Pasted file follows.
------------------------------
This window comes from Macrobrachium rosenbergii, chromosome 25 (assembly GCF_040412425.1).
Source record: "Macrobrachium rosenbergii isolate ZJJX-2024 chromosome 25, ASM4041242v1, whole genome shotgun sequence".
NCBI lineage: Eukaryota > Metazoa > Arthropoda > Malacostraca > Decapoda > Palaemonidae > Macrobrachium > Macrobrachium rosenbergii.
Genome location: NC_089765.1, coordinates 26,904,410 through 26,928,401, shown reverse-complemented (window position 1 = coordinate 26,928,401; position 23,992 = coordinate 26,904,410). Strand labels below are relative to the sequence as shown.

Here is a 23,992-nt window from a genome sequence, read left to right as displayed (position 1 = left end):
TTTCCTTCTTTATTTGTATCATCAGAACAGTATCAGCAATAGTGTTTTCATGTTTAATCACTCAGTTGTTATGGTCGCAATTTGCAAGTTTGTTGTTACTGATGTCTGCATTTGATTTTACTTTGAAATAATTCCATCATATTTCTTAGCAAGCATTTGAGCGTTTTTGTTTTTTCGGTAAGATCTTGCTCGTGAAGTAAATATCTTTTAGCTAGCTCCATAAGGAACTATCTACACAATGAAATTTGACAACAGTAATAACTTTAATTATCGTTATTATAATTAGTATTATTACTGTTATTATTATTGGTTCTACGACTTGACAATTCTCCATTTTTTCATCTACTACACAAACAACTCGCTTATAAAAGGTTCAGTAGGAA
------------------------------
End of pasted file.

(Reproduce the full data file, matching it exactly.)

This window comes from Macrobrachium rosenbergii, chromosome 25 (assembly GCF_040412425.1).
Source record: "Macrobrachium rosenbergii isolate ZJJX-2024 chromosome 25, ASM4041242v1, whole genome shotgun sequence".
NCBI lineage: Eukaryota > Metazoa > Arthropoda > Malacostraca > Decapoda > Palaemonidae > Macrobrachium > Macrobrachium rosenbergii.
Genome location: NC_089765.1, coordinates 26,904,410 through 26,928,401, shown reverse-complemented (window position 1 = coordinate 26,928,401; position 23,992 = coordinate 26,904,410). Strand labels below are relative to the sequence as shown.

Here is a 23,992-nt window from a genome sequence, read left to right as displayed (position 1 = left end):
TTTCCTTCTTTATTTGTATCATCAGAACAGTATCAGCAATAGTGTTTTCATGTTTAATCACTCAGTTGTTATGGTCGCAATTTGCAAGTTTGTTGTTACTGATGTCTGCATTTGATTTTACTTTGAAATAATTCCATCATATTTCTTAGCAAGCATTTGAGCGTTTTTGTTTTTTCGGTAAGATCTTGCTCGTGAAGTAAATATCTTTTAGCTAGCTCCATAAGGAACTATCTACACAATGAAATTTGACAACAGTAATAACTTTAATTATCGTTATTATAATTAGTATTATTACTGTTATTATTATTGGTTCTACGACTTGACAATTCTCCATTTTTTCATCTACTACACAAACAACTCGCTTATAAAAGGTTCAGTAGGAA